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It is somewhat difficult to settle the exact limits bea twixt genius and taste : that genius cannot exist without taste, that is, without a relish for its peculiar exercises, cannot be called in question * ; but whether we can completely difcern the excellencies of an author, without poffefsing an equal portion of his genius, is perhaps a matter of doubt. There is however a pleasure which attends the invention or fabrication of a work, diftinct. from an after survey of its beauties; and the first of these, one would think, is peculiar to the author alone; the last, in common with his readers. It may indeed be replied, that we cannot be said completely to enter into the views of an author, if we cannot follow him in all his progress; if we do not go back with him in his effort, view along with him the materials as they lie rudely scattered through nature, and arrange them with him into that goodly fabric which we mutually survey with so much delight. But whether we can follow him in this progress, and enter fully into his conceptions, without that force, that grasp, and that activity of mind which the auihor poffeffes, is not so evident: certain it is that we cannot do justice to any work of merit, without completely comprehending it; and that we can be said completely to compreherid it, without viewing it in every respect, as the author has done, I do not fee; and this operation we know cannot be performed withoạt the same powers of mind, and the same fenfibilities of enjoyment.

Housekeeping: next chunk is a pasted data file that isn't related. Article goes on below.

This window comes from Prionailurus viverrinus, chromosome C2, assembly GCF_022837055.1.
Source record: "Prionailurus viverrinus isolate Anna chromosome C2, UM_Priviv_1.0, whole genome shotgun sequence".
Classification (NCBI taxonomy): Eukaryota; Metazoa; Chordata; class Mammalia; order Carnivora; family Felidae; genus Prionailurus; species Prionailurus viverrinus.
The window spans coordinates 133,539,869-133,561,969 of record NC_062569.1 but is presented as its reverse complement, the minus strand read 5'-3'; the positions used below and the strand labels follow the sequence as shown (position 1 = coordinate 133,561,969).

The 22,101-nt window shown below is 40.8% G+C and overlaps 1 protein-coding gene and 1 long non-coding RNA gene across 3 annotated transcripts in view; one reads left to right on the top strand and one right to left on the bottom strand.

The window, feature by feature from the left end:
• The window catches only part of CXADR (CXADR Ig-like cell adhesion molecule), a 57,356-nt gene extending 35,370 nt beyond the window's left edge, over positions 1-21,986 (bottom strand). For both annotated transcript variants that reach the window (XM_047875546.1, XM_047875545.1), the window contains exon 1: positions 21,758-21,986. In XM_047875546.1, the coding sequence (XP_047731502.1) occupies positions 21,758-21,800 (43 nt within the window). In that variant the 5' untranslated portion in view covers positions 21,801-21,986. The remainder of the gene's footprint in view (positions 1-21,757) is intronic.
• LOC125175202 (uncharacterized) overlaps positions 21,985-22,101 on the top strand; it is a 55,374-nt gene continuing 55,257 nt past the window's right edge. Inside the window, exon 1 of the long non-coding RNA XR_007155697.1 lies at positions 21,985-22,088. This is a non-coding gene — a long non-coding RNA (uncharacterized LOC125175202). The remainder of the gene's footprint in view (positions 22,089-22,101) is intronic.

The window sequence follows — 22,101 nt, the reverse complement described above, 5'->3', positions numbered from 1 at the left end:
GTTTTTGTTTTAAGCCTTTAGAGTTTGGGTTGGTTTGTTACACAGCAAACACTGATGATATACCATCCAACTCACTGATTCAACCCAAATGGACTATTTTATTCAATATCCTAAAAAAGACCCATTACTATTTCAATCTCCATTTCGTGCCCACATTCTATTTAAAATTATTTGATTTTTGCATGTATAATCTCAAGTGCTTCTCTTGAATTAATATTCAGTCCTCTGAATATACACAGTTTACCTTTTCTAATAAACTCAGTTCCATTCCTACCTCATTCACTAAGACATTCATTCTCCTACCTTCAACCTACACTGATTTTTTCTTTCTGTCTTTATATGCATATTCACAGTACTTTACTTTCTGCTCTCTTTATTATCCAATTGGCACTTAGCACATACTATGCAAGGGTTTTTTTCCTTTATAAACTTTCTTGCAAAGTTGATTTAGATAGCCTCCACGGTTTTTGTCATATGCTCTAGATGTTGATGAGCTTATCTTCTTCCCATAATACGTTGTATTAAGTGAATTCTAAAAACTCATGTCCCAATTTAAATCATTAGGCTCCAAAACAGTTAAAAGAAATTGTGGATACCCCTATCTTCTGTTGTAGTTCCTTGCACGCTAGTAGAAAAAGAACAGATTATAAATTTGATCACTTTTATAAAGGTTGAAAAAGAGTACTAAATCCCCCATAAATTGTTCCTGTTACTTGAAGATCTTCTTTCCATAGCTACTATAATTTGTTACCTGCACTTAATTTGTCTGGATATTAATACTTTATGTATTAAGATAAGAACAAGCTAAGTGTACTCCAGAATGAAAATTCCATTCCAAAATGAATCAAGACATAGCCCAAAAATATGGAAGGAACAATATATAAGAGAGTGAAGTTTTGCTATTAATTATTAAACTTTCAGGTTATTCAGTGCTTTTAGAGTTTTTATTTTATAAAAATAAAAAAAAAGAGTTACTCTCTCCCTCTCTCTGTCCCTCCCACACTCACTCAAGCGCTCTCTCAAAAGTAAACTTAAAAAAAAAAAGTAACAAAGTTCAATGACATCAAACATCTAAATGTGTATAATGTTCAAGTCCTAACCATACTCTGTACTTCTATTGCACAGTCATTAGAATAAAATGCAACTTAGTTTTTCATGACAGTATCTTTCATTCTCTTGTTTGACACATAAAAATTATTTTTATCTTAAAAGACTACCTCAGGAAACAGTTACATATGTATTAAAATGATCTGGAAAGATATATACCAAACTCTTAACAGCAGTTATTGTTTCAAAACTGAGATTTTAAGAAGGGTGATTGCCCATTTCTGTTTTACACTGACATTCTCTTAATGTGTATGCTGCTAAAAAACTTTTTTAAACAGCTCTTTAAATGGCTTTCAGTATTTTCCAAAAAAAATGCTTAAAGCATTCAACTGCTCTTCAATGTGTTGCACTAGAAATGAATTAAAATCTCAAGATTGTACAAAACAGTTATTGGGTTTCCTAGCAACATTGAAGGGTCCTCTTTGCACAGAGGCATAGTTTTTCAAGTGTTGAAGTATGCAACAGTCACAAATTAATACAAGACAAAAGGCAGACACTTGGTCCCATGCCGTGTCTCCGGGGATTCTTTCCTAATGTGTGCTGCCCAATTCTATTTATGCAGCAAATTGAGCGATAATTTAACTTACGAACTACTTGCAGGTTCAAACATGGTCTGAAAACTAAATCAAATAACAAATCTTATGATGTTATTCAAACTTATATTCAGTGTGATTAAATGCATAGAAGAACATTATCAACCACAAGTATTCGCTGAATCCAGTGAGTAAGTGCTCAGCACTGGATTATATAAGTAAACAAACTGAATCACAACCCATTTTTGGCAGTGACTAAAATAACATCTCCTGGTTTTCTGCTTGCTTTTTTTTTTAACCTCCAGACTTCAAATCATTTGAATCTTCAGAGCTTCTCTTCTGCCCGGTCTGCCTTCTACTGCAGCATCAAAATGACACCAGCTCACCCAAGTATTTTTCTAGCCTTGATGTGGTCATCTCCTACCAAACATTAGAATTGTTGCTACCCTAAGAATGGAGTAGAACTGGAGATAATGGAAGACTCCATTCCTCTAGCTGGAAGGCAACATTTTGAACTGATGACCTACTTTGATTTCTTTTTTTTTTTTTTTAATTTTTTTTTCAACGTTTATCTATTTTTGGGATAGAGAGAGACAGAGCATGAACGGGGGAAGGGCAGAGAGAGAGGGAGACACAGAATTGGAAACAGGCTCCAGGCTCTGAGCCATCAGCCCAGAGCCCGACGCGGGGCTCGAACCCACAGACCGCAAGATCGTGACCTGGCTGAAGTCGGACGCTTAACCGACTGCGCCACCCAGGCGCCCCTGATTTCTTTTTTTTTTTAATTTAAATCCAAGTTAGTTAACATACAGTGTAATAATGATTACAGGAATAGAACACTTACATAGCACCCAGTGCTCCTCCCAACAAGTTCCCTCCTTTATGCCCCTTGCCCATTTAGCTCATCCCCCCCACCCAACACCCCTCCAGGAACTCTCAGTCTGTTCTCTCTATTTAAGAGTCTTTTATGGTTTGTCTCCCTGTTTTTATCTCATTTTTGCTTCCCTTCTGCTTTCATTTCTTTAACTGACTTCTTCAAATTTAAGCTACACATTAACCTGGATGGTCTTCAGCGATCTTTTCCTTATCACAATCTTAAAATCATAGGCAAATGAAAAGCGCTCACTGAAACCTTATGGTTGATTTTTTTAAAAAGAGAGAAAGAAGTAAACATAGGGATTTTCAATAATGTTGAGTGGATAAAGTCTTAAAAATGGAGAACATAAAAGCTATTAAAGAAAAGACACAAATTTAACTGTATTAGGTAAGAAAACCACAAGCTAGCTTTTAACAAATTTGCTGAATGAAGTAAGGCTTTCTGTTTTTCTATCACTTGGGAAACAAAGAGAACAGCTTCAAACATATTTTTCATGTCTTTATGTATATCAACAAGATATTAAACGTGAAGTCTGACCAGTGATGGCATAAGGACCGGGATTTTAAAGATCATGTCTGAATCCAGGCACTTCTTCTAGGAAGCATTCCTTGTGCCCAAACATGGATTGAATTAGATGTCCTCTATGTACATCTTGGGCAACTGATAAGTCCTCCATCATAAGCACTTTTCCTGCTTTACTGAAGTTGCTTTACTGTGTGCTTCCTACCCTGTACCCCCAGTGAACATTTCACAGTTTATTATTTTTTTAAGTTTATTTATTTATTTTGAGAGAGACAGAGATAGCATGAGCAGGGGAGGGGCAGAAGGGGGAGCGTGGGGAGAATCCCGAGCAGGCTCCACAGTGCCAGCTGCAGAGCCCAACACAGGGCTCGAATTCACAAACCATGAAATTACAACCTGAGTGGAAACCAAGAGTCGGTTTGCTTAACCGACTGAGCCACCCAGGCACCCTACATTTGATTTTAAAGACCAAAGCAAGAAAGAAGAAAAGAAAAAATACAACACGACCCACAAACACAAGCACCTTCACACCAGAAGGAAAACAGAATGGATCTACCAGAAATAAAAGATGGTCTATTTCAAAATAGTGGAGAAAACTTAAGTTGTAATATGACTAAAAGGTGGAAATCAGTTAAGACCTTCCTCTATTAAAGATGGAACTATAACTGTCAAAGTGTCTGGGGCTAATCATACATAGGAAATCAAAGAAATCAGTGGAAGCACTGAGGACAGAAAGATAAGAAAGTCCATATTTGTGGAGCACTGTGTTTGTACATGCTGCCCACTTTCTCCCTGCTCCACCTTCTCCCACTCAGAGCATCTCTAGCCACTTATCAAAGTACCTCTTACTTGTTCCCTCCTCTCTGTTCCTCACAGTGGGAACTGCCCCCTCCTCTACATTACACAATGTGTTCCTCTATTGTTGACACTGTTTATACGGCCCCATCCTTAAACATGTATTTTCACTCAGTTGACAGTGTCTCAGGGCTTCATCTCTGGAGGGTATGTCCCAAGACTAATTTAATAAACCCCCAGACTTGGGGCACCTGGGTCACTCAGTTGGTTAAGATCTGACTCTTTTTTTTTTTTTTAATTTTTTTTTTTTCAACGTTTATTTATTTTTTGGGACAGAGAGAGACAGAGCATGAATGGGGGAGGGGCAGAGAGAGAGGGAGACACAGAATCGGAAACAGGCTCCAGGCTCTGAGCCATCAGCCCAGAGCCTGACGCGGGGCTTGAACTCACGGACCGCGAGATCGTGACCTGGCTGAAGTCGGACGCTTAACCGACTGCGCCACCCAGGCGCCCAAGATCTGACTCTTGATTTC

As a very conclusive proof of what has been mentioned above, it may be observed, that the number of eminent critics has been as few, perhaps fewer, than the number of eminent poets : the reason is obvious; to that sensibility and ardour which is requisite to catch the flame of high genius, there muft be superadded dil.

*We fufpect the aubor here may be in a mistake. Great compass of men. tal power, which we thould imagine constitutes the eflence of genius, may certainly exist, where that peculiar modification of it called tasie is so: to be fowud.

cernmeñit of judgement, and coolness of attention; and these qualities are not to be often expected' ünited among mankind. An accomplished crític is then ä higher, and more respectable character than that of a poet; he must have the imagination of the poet, and that judge.nent which distinguishes himfelf.